Pamela Dellal, mezzo soprano

 

uncommon intelligence, imagination and textual awareness...
PDme

 

 

Bach Cantata Notes

BWV 130

Originally composed for the feast of St. Michael and all the Angels, Bach's libretto for BWV 130 seems to be written to appeal to children, even introducing somewhat arbitrarily two favorite Old Testament stories, Daniel in the lion's den and Elijah's chariot of fire. For all of its grandeur, the cantata has a childlike quality, and the transition from the bombast of the bass aria with trumpets and drums to the section of the cantata about angels watching over us is wonderfully like turning the page of a child's book at story time.

The chorale Herr Gott, dich loben alle wir is the tune known in English-speaking countries as the Doxology. It is an irregular tune in only four phrases. Unlike the Magnificat melody, for instance, it is thoroughly tonal and needs no special adjustments to be the backbone of a large chorus movement. Its very brevity, however, does make for a short movement. The trumpet parts in this as well as the later aria with bass are very complicated however. When we compare parts such as these with the parts written for cantatas in Weimar we realize how much more accomplished Bach's Leipzig players were. Here the trumpets and drums are just as active as the oboes and the three groups, brass and drums, oboes, and strings are treated as equal choirs. The actual musical material is quite minimal, brass fanfares that are echoed by arpeggios in the strings, and most ingeniously a two note falling figure that is reversed and played twice as fast by the strings and winds This figure is always played fauxbourdon style to give the movement great harmonic richness without any actual chromaticism. A secco alto recitative leads into the wonderfully thunderous bass aria with trumpets, timpani and continuo. The long, and one must add, extremely difficult trumpet melismas clearly represent the wagging of the dragon's tail.

The recitative for soprano and tenor with strings has a wide-eyed quality that is tremendously appealing. The close harmony between the voices enriched by the strings is most captivating. The following tenor aria about the cherubim is a charming Gavotte with flute. We have hardly seen any movement in this Leipzig era in such a purely gallant style. Bach would later explore this style with interesting results. Here it is an isolated but beautiful incident. The easygoing melismas on the word "schar" against the flute figuration are but a few of the felicities of this lovely piece. A four-voice harmonization of the opening chorale with appropriate trumpet and drum fanfares at the cadences closes this brief cantata.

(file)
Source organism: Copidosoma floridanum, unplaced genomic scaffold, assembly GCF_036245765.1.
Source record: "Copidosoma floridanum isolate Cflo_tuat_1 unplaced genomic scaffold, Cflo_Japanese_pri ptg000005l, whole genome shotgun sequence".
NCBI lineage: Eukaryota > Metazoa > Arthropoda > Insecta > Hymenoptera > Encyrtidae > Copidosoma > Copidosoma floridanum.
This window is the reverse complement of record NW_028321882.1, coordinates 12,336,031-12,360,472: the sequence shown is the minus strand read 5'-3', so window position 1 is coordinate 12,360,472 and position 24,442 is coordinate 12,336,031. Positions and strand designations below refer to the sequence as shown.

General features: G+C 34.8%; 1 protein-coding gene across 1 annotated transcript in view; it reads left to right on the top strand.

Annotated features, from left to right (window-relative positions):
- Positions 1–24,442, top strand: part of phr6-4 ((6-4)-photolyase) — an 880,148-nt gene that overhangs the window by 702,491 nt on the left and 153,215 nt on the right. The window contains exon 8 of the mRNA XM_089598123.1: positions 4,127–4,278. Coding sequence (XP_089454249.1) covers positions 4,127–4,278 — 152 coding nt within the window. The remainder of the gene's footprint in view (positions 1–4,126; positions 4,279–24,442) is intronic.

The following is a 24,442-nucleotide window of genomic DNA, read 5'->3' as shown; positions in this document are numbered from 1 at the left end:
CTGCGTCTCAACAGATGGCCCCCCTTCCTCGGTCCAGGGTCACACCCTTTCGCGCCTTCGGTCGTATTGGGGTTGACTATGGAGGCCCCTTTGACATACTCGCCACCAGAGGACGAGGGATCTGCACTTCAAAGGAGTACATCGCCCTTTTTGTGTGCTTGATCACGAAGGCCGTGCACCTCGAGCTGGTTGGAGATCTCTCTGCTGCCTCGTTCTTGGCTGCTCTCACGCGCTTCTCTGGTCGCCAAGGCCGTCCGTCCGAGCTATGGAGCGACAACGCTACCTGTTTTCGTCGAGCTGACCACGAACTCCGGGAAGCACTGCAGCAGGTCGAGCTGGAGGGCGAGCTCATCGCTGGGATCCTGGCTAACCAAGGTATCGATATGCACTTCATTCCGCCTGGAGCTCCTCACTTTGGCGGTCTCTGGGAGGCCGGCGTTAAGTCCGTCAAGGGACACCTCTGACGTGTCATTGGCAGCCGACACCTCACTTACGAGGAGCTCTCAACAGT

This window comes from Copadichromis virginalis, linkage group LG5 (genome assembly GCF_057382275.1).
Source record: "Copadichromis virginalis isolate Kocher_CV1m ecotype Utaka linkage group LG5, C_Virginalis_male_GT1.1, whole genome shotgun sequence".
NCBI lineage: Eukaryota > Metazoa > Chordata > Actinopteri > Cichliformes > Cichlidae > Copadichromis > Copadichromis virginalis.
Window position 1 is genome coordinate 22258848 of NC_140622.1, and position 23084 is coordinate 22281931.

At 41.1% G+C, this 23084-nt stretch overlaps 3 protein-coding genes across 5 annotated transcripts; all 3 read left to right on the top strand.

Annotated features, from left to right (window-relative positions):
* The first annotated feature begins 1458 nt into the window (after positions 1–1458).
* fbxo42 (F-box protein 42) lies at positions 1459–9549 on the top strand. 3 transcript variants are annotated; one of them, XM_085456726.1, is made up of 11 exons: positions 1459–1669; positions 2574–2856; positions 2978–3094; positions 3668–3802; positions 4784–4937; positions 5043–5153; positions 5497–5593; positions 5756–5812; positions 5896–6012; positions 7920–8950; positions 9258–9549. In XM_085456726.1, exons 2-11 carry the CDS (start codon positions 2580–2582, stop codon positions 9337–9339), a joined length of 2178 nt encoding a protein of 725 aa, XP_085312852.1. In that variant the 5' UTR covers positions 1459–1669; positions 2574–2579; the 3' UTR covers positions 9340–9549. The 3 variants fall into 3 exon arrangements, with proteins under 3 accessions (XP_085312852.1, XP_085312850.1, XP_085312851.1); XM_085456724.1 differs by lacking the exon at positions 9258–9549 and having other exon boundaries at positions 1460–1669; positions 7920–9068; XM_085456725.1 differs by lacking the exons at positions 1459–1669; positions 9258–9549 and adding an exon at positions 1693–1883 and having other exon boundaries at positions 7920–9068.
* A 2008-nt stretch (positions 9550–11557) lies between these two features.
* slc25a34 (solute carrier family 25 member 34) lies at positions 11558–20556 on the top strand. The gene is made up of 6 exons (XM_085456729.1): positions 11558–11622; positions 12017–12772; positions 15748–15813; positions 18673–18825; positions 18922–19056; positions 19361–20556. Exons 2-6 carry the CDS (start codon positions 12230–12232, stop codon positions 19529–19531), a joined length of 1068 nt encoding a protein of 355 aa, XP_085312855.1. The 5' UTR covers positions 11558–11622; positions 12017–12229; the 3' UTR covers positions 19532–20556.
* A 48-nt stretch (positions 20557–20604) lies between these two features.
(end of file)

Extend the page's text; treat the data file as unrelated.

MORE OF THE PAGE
©Craig Smith

 


The feast of St. Michael and all of the Angels is celebrated on September 29 and in 1724 fell between the 16th and 17th Sundays after Trinity. All of Bach's Michaelmass pieces call for trumpets and drums as well as the usual complement of strings and winds. The epistle for the day is the story of the war in heaven between Michael and the dragon as recorded in Revelation. The Gospel, from Matthew, advises that we must become as children in order to enter the kingdom of heaven. The holiday has always been a favorite of children, what with its battle between Michael and the serpent. Bach's libretto is clearly written to appeal to children, even introducing somewhat arbitrarily two favorite Old Testament stories, Daniel in the Lion's den and Elijah's chariot of fire.

For all of its grandeur, the cantata has a childlike quality, and the transition from the bombast of the bass aria with trumpets and drums to the section of the cantata about angels watching over us is wonderfully like turning the page of a child's book at storytime. The choral, "Herr Gott, dich loben alle wir," is the tune known in English-speaking countries as the Doxology. It is an irregular tune in only four phrases. Unlike the Magnificat melody, for instance, it is thoroughly tonal and needs no special adjustments to be the backbone of a large chorus movement. Its very brevity, however does make for a short movement. The trumpet parts in this as well as the later aria with bass are very complicated however. When we compare parts such as these with the parts written for cantatas in Weimar we realize how much more accomplished Bach's Leipzig players were. Here the trumpets and drums are just as active as the oboes and the three groups, brass and drums, oboes, and strings are treated as equal choirs. The actual musical material is quite minimal, brass fanfares that are echoed by arpeggios in the strings, and most ingeniously a two note falling figure that is reversed and played twice as fast by the strings and winds This figure is always played faux bordon style to give the movement great harmonic richness without any actual chromaticism.

An alto secco recitative leads into the wonderfully thunderous bass aria with trumpets, tympani and continuo. The long, and one must add, extremely difficult trumpet melismas clearly represent the wagging of the dragon's tail. The recitative for soprano and tenor with strings has a wide-eyed quality that is tremendously appealing. The close harmony between the voices enriched by the strings is most captivating. The following tenor aria about the cherubim is a charming Gavotte with flute. We have hardly seen any movement in this Leipzig era in such a purely gallant style. Bach would later explore this style with interesting results. Here it is an isolated but beautiful incident. The easygoing melismas on the word "schar" aginst the flute figuration are but a few of the felicities of this lovely piece. A four-voice harmonization of the opening chorale with appropriate trumpet and drum fanfares at the cadences closes this brief cantata.

©Craig Smith